Yet Garden and Sands’ ‘challenge’ to Blair was also an accurate reflection of the degraded state of the debate about Iraq since it became an election issue following the Mail on Sunday piece and the BBC’s revelations today. The election debate, too, is a petty, legalistic and cynical obsession with the decision-making processes that led to the war, rather than a debate about the war itself. It interrogates the private discussions that took place in the run-up to the invasion, not the rights and wrongs of the invasion. So while Iraq has now become an election issue, the Iraq war has not.

Three things about the debate over legality are especially grating:

  • Firstly, it is based on the fanciful idea that there was a golden age when international law kept the world in order and allowed peace to reign. On Tuesday evening, Sands talked about the Atlantic Charter, the 1941 document that gave rise to the United Nations and a world order based on rules of sovereign equality and non-aggression, and then he ‘fast-forwarded 60 years’ to the rise of the Bush administration, which he says has set out to ‘dismantle’ some of those rules.

    He admitted this approach was a little ‘reductionist’. You could say that: it misses out the Cold War period from 1945 to 1989, when Western powers launched numerous wars and invasions against supposedly equal sovereign states, including in Aden, Korea, Vietnam, Grenada and Panama. And it misses out the post-Cold War period, the era of ‘humanitarian intervention’, when Western forces invaded or bombed Iraq, Somalia, Haiti and Yugoslavia.

    It takes a special kind of naivety to believe that international affairs were ever ordered by laws, by the deliberations of lawyers made in Belsize Park (or anywhere else), rather than by a global balance of forces between the powerful and the less powerful. Those calling on Bush and Blair to adhere to international law and to respect the UN should ask themselves when the existence of the UN ever made a difference to whether or not there were wars of aggression.
  • Secondly, some of the very same people lambasting Blair for undermining their precious international law did precisely the same in the 1990s, paving the way for today’s ‘Lawless World’. In that decade, a powerful bloc of world leaders, UN officials, academics and liberal commentators in the West challenged the old laws for acting as a barrier to ‘humanitarian intervention’ in trouble spots around the world. They called, explicitly, for a new world order based on intervention over non-intervention, and challenged the central principle of the UN Charter – that of national sovereignty. Indeed, they made sovereignty into a dirty word, something that tyrants hide behind to escape ‘international justice’.

    Consider the Guardian. It recently published extracts from Lawless World on Bush and Blair’s disregard for the UN, and has published editorials on the same. Yet during the Kosovo crisis, a leader in the paper criticised those who said Clinton and Blair should wait for proper backing from the UN, questioning the notion that the UN is ‘the only legitimate law-giver’. The UN constitution is a ‘recipe for inaction’, it said. ‘Its imprimatur cannot be the sole trigger for international action to right an obvious wrong’ (3).

    Its sister paper, the Observer, put it more baldly, admitting that the ‘legal authority for intervening in the affairs of a sovereign nation state is disputable’ and ‘innocent blood is certain to be spilled’, yet describing the bombing campaign as a ‘just war’. The headline on that editorial was: ‘There is no alternative to this war.’ (4) Even the Foreign Affairs Select Committee, quoted above saying that Kosovo went against the ‘basic law of the international community’, went on to say that it was, nevertheless, ‘right’ (5). Sound familiar? These arguments are a lot like those made by Blair over Iraq today: hey, I might not have played by all the rules, but it was the right thing to do. If ours is a lawless world, some liberals are not in a position to complain about it: they got what they asked for.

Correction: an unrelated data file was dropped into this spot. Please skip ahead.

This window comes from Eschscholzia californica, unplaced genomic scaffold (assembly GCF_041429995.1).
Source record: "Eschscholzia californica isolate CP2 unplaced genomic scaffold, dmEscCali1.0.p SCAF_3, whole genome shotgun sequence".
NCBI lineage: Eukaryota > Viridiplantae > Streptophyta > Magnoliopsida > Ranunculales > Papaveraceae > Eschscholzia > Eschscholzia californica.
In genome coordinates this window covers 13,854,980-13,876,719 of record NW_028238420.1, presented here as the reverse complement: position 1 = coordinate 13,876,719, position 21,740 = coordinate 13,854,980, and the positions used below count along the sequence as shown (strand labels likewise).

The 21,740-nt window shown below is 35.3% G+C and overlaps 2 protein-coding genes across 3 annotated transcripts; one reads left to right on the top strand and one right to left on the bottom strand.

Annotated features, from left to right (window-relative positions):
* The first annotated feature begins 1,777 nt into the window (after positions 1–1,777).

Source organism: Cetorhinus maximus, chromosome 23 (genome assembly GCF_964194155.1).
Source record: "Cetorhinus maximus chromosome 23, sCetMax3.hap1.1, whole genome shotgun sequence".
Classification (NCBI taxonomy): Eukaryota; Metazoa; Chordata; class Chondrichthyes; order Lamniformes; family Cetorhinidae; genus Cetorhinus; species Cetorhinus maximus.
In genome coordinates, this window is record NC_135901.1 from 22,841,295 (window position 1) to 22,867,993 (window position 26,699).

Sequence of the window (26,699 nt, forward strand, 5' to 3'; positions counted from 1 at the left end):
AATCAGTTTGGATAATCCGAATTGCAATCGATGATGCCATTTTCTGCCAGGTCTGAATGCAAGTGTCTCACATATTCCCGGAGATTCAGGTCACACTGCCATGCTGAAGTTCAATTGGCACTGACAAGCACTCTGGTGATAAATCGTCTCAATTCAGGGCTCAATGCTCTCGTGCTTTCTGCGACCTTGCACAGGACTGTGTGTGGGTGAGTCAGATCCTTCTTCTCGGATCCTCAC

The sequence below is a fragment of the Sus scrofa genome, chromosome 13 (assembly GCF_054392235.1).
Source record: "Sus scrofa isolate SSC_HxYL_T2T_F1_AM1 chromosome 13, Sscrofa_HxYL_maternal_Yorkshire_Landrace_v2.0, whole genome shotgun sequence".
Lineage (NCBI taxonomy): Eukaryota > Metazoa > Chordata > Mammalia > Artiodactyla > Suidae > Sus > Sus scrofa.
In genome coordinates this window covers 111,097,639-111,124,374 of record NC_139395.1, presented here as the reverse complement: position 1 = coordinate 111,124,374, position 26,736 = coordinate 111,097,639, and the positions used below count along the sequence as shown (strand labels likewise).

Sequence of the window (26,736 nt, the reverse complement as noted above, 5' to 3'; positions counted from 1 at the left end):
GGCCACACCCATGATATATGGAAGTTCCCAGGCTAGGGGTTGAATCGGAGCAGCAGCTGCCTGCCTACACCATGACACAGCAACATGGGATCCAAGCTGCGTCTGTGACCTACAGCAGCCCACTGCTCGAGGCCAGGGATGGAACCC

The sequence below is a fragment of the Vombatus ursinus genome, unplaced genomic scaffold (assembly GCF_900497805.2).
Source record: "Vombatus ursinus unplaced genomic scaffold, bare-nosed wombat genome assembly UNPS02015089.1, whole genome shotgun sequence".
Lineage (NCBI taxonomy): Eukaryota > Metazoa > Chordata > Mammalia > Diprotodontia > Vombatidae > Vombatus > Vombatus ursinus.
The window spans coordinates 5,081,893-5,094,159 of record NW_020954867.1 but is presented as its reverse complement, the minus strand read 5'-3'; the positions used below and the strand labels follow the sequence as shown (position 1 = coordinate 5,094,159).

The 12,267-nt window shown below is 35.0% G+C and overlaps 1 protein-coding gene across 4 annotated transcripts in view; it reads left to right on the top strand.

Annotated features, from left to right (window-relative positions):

• Thirdly, and worst of all, the legality debate is not even a debate about the Iraq war. Rather, it has become a rallying point for anyone with a grievance against Blair, for those more interested in poring over private memos and internal discussions for evidence of duplicity on the part of the Blairites than in challenging Blair for what he did publicly (launch a war against a sovereign state). That is why everyone from former Vulcan bomber fliers to politicians without an ounce of anti-war sentiment to journalists who six years ago were cheering a similarly illegal war now slate Blair over Iraq – not because they oppose Western interventions, but because they are shameless opportunists looking for a quick’n’easy way to have a pop at politicians.

In this sense, those challenging Blair over Iraq are, if anything, more despicable than Blair himself. At least he has called for a debate about whether the war was ‘right or wrong’; that would give some of us an opportunity to put the case for why the war was wrong in principle and a disaster in practice. Blair’s opponents, however, are too busy digging for dirt to take part in such a debate.

Read on:

spiked-issue: Election 2005

spiked-issue: War on Iraq

(1) Iraq war legal advice published, BBC News, 28 April 2005

(2) Foreign Affairs: Fourth Report, Foreign Affairs Select Committee, 23 May 2000

(3) Why Kosovo matters, Guardian, 26 March 1999

(4) There is no alternative to this war, Observer, 28 Match 1999

(5) Foreign Affairs: Fourth Report, Foreign Affairs Select Committee, 23 May 2000

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Topics Politics